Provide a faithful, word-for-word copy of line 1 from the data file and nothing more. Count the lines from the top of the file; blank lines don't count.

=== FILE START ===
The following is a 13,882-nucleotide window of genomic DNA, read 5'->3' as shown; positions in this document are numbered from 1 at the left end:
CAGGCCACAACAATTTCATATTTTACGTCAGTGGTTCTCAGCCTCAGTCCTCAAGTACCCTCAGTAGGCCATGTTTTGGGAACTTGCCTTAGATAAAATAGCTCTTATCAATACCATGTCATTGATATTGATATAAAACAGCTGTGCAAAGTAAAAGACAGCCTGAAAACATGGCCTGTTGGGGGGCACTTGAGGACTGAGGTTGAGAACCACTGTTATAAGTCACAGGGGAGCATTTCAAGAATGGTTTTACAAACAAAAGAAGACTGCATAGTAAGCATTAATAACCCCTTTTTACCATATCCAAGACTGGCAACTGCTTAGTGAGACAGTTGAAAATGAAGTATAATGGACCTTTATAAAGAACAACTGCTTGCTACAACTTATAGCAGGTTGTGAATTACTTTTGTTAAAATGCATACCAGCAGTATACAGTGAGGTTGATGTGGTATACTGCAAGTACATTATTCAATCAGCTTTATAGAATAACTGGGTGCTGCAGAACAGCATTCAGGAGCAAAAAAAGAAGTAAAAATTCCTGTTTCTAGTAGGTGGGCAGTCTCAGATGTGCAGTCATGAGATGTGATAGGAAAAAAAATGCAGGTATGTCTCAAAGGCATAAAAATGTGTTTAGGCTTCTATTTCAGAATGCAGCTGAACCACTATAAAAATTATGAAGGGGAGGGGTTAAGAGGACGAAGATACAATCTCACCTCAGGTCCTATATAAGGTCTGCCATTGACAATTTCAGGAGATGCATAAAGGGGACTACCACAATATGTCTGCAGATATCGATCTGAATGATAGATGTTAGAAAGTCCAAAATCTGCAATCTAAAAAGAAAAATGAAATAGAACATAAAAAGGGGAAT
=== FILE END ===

The following is a 13,882-nucleotide window of genomic DNA, read 5'->3' as shown; positions in this document are numbered from 1 at the left end: